Sarah Williams had struggled through a horrendous pregnancy of nausea, even as her children anticipated a younger sibling. A routine, twenty-week pre-natal screening turns suddenly serious. A specialist diagnoses thanatophoric dysplasia, a skeletal deformity resulting in a chest that is too small to sustain proper lung development, and a baby unable to breathe upon birth. The expectation of the medical professionals is that they would terminate the pregnancy, and this is Sarah, and her husband Paul’s, first instinct as well. Except that she felt God speak to her that May evening: “Here is a sick and dying child. Will you love this child for me?” Subsequently she reflects: “…it became less a question of my loving the baby as me watching God love and then following him in his love.

Close friends and their pastor rally around them. Others respond less helpfully, from insistent faith that God would cure the defects to criticism from academic colleagues for even thinking of carrying such a “sub-optimal” life to term. We also see things from Paul’s perspective, and how men are often closed out of this process, when they also love and grieve their child.

Most touching are the ways they deal with this as a family. They talk honestly with the children, who each respond in different ways as they love and grieve their baby sister. The family names her Cerian, a Welsh name that means “loved.” One of the children records her heartbeat. The family goes camping, and then stays with Sarah’s mother Wren, who provides a place of spiritual retreat as Sarah approaches delivery, complicated by hydramnios, a buildup of amniotic fluid because the baby is not swallowing enough.

The narrative of her induced birth is powerful. Sarah had nearly died as the baby pressed against a major blood vessel. The time has come to let go of the baby but she fights against her body until she “sees” a horse and rider, who she understands to be Jesus, come for her baby.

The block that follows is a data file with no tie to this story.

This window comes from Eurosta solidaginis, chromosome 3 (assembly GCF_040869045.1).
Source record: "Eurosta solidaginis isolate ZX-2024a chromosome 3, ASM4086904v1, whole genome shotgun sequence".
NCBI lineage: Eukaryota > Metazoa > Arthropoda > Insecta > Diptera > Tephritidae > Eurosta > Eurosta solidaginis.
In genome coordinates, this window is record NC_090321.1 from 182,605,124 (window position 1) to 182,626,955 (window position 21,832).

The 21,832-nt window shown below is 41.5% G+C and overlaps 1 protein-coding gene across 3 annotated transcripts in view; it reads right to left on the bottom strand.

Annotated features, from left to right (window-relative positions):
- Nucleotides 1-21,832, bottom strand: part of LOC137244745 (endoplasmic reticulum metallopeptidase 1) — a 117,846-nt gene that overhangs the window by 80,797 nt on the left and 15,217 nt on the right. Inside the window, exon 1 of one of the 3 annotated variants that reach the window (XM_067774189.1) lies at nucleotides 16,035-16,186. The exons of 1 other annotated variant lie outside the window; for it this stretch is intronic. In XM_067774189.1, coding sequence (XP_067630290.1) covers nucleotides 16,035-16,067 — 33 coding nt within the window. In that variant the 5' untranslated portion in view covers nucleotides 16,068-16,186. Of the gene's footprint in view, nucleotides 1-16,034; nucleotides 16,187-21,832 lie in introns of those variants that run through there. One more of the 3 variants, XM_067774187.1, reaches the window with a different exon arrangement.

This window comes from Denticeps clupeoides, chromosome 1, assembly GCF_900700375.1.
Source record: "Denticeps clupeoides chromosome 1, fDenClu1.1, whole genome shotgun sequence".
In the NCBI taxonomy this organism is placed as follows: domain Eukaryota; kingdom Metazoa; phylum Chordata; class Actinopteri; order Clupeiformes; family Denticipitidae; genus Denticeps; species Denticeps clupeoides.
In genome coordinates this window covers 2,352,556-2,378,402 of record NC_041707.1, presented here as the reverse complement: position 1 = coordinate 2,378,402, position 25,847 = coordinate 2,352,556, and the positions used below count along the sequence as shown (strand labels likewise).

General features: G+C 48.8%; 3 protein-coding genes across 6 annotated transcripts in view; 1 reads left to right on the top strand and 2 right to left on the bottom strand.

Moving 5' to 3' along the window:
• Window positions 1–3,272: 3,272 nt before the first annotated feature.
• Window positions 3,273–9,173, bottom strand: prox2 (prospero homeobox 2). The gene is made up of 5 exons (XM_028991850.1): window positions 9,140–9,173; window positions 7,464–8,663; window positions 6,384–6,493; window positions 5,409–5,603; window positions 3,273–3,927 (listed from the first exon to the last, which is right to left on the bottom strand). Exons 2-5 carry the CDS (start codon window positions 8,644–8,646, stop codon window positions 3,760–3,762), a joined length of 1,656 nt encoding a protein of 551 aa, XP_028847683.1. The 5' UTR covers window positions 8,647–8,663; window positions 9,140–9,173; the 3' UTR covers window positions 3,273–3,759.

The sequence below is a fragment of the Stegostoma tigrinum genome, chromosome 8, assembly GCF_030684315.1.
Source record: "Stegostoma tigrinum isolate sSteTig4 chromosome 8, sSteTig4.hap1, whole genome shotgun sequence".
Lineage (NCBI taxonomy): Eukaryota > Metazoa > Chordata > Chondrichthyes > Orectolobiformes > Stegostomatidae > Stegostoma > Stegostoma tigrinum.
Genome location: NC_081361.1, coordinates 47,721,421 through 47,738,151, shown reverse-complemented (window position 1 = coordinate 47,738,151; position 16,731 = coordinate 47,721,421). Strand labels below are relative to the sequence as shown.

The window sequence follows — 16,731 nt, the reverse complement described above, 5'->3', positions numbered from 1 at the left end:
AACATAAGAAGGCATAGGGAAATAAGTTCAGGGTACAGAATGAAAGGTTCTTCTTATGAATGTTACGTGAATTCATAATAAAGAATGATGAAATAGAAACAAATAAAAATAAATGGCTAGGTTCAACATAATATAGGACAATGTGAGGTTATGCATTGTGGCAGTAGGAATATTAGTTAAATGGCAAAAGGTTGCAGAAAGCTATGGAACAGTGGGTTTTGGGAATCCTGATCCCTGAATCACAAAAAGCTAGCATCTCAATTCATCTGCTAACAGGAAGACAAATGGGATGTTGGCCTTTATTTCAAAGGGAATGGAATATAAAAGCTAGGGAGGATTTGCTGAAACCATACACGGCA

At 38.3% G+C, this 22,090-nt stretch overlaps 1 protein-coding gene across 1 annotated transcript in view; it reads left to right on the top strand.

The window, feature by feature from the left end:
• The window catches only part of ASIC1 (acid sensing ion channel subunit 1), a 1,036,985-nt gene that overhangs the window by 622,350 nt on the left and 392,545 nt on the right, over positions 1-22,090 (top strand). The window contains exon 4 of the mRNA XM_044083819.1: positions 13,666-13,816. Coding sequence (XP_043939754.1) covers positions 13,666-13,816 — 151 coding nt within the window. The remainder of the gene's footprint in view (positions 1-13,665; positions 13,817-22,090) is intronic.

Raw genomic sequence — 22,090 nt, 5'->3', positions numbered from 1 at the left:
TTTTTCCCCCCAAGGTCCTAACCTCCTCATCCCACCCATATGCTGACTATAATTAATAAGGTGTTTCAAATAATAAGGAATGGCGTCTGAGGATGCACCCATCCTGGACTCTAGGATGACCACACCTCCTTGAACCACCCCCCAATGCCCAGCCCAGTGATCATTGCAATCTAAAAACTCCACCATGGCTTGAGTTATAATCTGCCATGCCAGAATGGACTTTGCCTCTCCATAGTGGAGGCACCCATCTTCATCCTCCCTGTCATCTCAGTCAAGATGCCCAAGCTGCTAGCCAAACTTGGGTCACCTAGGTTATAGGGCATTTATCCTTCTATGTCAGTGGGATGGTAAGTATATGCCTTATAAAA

She deals with the rawness of her grief and that of her family. No effort is made to spiritualize it but we see grieving people helping each other to figure out how to remember Cerian, and to learn from the love they were called into. Sarah writes:

“During the nine months I carried Cerian, God had come close to me again unexpectedly, wild and beautiful, good and gracious. I touched his presence as I carried Cerian, and as a result I realized that underneath all my other longings lay an aching desire for God himself and for his love. Cerian shamed my strength and in her weakness she showed me a way of intimacy.”

The book is pro-life without pitting mothers against babies, without judging or advocating. The author acknowledges that others facing the same situation might choose differently and she refuses to judge those choices. An epilogue does wrestle with these issues, more with questions about the choices we have taken upon ourselves because of our technology that suggest that our humanness, and sometimes that of others, reflects our own self-definitions and self-creations. Cerian showed her a different way:

“Limitations, finitude, suffering, weakness, disability, and frailty can be gifts. Far from robbing us of our humanity, without a place for these things we are less than human. Ultimately, personhood is not a work of self-definition and self-creation. Instead, it is a gift.”

This is a work of exquisite, intimate, and aching beauty that also raises profound questions without becoming preachy or censorious. It also reflects the power of a community of family and friends. The inclusion of Paul and his own struggles and growth in the process reminds us that pregnancy is also about men, not imposing their will upon a woman, but through conception, stepping into the joys, the griefs, and the sacrificial love of being a husband and father. Paul rails against the ways he is institutionally excluded, and chooses not to remain aloof but as deeply involved as a man can be in these things, allowing both love and loss to touch his own heart. Williams shows care with words, using them well to articulate self-understanding and insight. To read this narrative is alternately to wonder and to weep, in our own longings for we know not what, at the perfectly human gift of Cerian.

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Disclosure of Material Connection: I received a complimentary review copy of this book from the publisher in exchange for an honest review. The opinions I have expressed are my own.

Review: Educated

Educated

Educated, Tara Westover. New York: Random House, 2018.

Summary: A memoir a young women raised by survivalists in rural Idaho, physically abused by an older brother, self-taught until entering Brigham Young, beginning a journey taking her to Cambridge, Harvard, ultimately at the cost of severing family ties.